Recently, the Sixth District Court of Appeals overturned a state trial court order that originally invalidated a listing broker’s claim against multiple sellers of a vacant parcel of land in Marin County.
FACTS: Licensed broker Bernice Jacobs presented a listing agreement to five owners, only one of which executed the agreement. The sellers owned a parcel of land in Marin County that Bernice listed at $2.2 million. The agreement entitled her to a commission of $200,000 if she procured a buyer for the property.
Though only John Locatelli, one of the owners, executed the agreement, Plaintiff claimed that seller Locatelli told her when he was signing the agreement that he was authorized to act on behalf of the other owners. His signature line is also ambiguous, “John B. Locatelli, Trustee of the John B. Locatelli Trust, et al.” (The last bit, “et al.” suggests that he could be signing on behalf of multiple parties.)
Further, Jacobs claimed the other owners were aware of her retention as a broker and that two individual owners acknowledged her employment, were impressed by her performance and inquired about working with her on other projects.
The agent did market the property and within the specified time frame she did procure a buyer for the property. However, Locatelli asserted that he had been speaking to the prospective buyer, TPL, for three years and he wanted to exempt that buyer from the commission agreements with Jacobs. Jacobs alleged that TPL’s representative claimed not to know Locatelli and had never spoken with him prior to Jacobs’ marketing efforts. Ultimately the owners and the identified buyer TPL did enter into an agreement for that buyer to purchase the property
Jacob file suit against the owners for breach of contract, breach of the implied covenant of good faith and fair dealing, anticipatory breach, and specific performance. The owners demurred. At the trial court level, the owners argued that Jacob’s complaint was barred by the statute of frauds which requires a writing when transacting for real estate.
As to the argument that Locatelli could sign on behalf of the other owners, the other owners alleged that such an agreement must also be in writing pursuant to the equal dignities rule.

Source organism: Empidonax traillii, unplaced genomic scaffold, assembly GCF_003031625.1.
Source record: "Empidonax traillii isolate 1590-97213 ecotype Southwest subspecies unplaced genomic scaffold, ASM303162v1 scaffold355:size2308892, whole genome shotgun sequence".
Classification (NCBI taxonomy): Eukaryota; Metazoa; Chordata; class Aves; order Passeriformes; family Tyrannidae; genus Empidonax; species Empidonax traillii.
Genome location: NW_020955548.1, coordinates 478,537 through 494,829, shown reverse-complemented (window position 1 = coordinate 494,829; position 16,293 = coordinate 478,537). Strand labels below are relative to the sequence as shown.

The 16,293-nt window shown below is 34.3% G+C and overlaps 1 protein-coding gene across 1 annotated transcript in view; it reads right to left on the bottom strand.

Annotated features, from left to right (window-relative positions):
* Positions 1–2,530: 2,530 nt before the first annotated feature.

Jacobs alleged the owners were joint venturers, and that Locatelli had signed the agreement on behalf of the joint venture. The trial court sustained the owners’ demurrer without leave to amend but did not give a reason. Only Locatelli remained in the action as a defendant. This appeal followed.
THE HOLDING: The appellate court found that plaintiff has sufficiently alleged in the complaint that Locatelli had a written authority to sign on behalf of the other owners. That is a sufficient allegation at the demurrer stage. Furthermore, the court adhered to the finding of Sterling v. Taylor (2007) 40 Cal. 4th 757 and noted that when there is an ambiguity in the written agreement, extrinsic evidence is admissible to resolve uncertainty. The appellate court found that the trial court should have allowed the case to proceed and allowed the plaintiff to introduce extrinsic evidence and the manner in which Locatelli signed the agreement. Accordingly, the lower court’s order sustaining the demurrer did not conform to the Supreme Court holding in Sterling regarding the admission of parol evidence.
WHY THIS CASE IS IMPORTANT: Neither party acted as they should have. The listing agent is a licensed professional and held to a high standard. That means the licensee is supposed to have a fully ratified agreement. However, there appeared to be some unclean hands on the part of the seller, the appellate court seemed inclined to give the listing agent a chance to prove her case and provide evidence of the meaning of “et. al” in the signature line. Lesson to practitioners, signatory lines should be for single party, with no additional verbiage.
[Jacobs v. Locatelli, et al. (Feb. 8, 2017) (Santa Clara County Superior Court)]